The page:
Consequently, in the camera provided with the finder and the display, it is possible to judge whether the finder is used or the display is used at the time of photographing. In addition, not only hand vibration correction in using the finder can be performed satisfactorily but also correction of hand vibration of a low frequency can be performed satisfactorily even if the display is used to perform photographing. Further, here, when it is judged that the finder is used, the display may be turned OFF.

Further, in the first embodiment, the high pass filter 23 and the integrator 24 are constituted outside the microcomputer 21 in an analog manner. However, a system may be adopted which captures an output of the angular velocity meter 22 directly or after amplification and applies high pass filter calculation and integration calculation to the output within the microcomputer 21.

In addition, in the first embodiment, judgement on whether a photographer is using the finder or the display is performed by detection of a line-of-sight input of the photographer. However, other methods may be adopted. For example, a system may be adopted which measures reflected light from an object by a light projecting and receiving system arranged in the vicinity of the finder and detects approach of a face.

Second Embodiment

In a second embodiment, an example according to a combination of a digital single-lens reflex camera and a replaceable lens with an image blur correction function will be described.

FIG. 5 is a diagram showing a main part of a camera in accordance with the second embodiment of the present invention. In the figure, elements of the camera equivalent to those in the first embodiment shown in FIG. 1 are denoted by the same reference symbols and descriptions of the elements will be omitted.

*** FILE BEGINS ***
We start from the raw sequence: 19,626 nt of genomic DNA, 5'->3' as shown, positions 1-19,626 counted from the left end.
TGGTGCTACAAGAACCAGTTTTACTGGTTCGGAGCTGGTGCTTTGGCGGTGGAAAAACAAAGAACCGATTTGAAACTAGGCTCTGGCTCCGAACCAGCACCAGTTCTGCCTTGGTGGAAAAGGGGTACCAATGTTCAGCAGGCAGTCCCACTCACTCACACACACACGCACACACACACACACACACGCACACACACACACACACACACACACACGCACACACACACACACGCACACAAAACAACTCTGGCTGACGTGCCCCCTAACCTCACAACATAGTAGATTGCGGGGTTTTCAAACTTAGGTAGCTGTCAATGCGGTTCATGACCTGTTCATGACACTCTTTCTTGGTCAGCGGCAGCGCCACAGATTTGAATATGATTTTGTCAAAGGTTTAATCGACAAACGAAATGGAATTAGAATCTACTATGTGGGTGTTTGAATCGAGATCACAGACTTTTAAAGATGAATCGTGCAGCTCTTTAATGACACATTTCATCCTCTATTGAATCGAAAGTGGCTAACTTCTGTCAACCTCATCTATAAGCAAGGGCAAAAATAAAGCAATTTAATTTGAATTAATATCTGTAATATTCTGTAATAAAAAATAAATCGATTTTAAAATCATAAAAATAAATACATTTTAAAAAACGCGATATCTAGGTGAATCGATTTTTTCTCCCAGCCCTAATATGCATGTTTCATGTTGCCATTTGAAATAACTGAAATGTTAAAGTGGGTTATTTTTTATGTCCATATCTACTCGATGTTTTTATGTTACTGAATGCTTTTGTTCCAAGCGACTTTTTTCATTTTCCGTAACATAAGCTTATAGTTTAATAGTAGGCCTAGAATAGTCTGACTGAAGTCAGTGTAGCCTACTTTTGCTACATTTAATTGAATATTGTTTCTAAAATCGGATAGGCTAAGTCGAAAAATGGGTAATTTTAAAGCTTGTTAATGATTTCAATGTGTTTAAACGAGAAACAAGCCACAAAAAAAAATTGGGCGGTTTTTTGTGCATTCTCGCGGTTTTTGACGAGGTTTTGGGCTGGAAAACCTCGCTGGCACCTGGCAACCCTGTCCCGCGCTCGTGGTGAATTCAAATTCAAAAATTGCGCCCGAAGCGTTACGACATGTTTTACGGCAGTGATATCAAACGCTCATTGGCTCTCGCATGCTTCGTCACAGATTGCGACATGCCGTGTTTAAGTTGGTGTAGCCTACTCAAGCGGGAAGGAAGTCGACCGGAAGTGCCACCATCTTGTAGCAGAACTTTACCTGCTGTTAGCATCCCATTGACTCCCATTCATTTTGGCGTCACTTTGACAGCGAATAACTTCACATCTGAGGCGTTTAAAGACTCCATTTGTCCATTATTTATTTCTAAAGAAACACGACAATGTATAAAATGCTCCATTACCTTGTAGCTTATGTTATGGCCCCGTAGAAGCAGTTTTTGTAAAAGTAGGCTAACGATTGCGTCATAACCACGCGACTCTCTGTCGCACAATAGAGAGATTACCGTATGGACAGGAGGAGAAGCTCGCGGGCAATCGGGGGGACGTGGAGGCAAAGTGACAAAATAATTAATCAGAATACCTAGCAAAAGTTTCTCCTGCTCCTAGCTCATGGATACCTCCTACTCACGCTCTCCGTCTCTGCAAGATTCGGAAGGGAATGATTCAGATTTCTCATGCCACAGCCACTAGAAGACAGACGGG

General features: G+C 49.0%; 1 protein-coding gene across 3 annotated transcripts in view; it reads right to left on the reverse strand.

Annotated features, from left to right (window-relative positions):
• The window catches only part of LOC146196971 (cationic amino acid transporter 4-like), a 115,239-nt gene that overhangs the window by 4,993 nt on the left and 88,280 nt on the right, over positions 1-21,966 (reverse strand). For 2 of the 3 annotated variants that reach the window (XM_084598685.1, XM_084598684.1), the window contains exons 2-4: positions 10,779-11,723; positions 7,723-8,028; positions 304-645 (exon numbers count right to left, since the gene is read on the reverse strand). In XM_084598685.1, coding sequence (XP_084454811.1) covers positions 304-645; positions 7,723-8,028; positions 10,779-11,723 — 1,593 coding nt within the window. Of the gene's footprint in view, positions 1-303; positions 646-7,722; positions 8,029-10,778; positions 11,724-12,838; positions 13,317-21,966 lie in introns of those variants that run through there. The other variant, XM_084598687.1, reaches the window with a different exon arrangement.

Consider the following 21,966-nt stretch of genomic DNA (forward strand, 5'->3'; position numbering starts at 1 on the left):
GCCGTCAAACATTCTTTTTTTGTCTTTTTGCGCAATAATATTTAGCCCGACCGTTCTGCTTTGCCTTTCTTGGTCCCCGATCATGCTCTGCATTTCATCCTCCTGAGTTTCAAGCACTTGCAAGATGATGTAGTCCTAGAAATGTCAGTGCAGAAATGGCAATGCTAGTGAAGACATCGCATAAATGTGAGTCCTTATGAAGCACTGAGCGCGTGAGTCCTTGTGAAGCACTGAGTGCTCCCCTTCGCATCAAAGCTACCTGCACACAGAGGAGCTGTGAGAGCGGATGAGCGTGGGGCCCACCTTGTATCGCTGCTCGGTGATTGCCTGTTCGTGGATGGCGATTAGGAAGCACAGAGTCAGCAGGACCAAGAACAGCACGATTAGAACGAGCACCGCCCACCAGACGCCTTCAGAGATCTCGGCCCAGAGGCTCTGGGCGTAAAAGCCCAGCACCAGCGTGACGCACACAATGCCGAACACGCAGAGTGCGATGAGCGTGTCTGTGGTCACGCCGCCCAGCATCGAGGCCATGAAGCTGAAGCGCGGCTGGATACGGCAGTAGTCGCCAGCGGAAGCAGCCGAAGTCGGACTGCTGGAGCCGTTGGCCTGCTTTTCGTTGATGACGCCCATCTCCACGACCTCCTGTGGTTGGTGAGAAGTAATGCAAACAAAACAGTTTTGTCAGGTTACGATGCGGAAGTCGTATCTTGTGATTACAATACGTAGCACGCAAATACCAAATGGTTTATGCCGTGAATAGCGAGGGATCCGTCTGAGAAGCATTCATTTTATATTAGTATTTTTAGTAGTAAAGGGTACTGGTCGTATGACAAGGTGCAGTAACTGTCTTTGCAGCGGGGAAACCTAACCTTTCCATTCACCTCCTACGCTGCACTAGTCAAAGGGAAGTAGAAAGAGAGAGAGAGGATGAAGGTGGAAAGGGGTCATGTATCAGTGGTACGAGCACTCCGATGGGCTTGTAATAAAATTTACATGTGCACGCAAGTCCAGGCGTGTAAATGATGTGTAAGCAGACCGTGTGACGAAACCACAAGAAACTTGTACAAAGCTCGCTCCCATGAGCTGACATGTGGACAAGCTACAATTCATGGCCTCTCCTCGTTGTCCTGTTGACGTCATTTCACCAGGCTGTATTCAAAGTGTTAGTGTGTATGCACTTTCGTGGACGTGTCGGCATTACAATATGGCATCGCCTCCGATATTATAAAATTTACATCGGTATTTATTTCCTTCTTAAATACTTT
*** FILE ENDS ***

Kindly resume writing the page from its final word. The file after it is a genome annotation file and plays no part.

In the figure, reference numeral 50 denotes a microcomputer of a camera (hereinafter referred to as camera microcomputer), which is a one-chip microcomputer having a ROM, a RAM and A/D and D/A conversion functions. The microcomputer 50 performs automatic exposure control, automatic focus detection, detection of a line-of-sight direction of a photographer, judgement on whether a photographer is using a finder or a display, control of the CCD 41 functioning as an image pickup element and control of the display 46, and communication with a microcomputer 51 for a lens discussed later in accordance with a sequence program stored in the ROM.

Reference numeral 51 denotes a microcomputer of a lens (hereinafter referred to as lens microcomputer), which is a one-chip microcomputer having an ROM, an RAM and A/D and D/A conversion functions. The microcomputer 51 performs image blur correction, driving of a focus actuator 32, and communication with a camera microcomputer 50 in accordance with a sequence program stored in the ROM.

Main operations of the camera in accordance with the second embodiment are the same as those shown in the flow chart of FIG. 3 described in the first embodiment. Therefore, detailed descriptions of the operations will be omitted.

However, the following operations are performed by communication between the camera microcomputer 50 and the lens microcomputer 51.

(1) When it is detected that the switch SW1 associated with an operation of a release button (not shown) is turned ON in step #306 of FIG. 3, the camera microcomputer 50 sends a signal informing that the switch SW1 is turned ON to the lens microcomputer 51. The lens microcomputer 51 starts a process for image blur correction in steps #307 to #310 with this signal as a trigger.

(2) The camera microcomputer 50 sends a judgment result (flag SHISEN) of line-of-sight detection in step #312 of FIG. 3 to the lens microcomputer 51.

(3) In step #316 of FIG. 3, a defocus amount of an object is detected by the focus detection sensor 31, and the camera microcomputer 50 sends the defocus amount to the lens microcomputer 51. The lens microcomputer 51 drives the actuator 32 based on the received defocus amount to perform focus adjustment.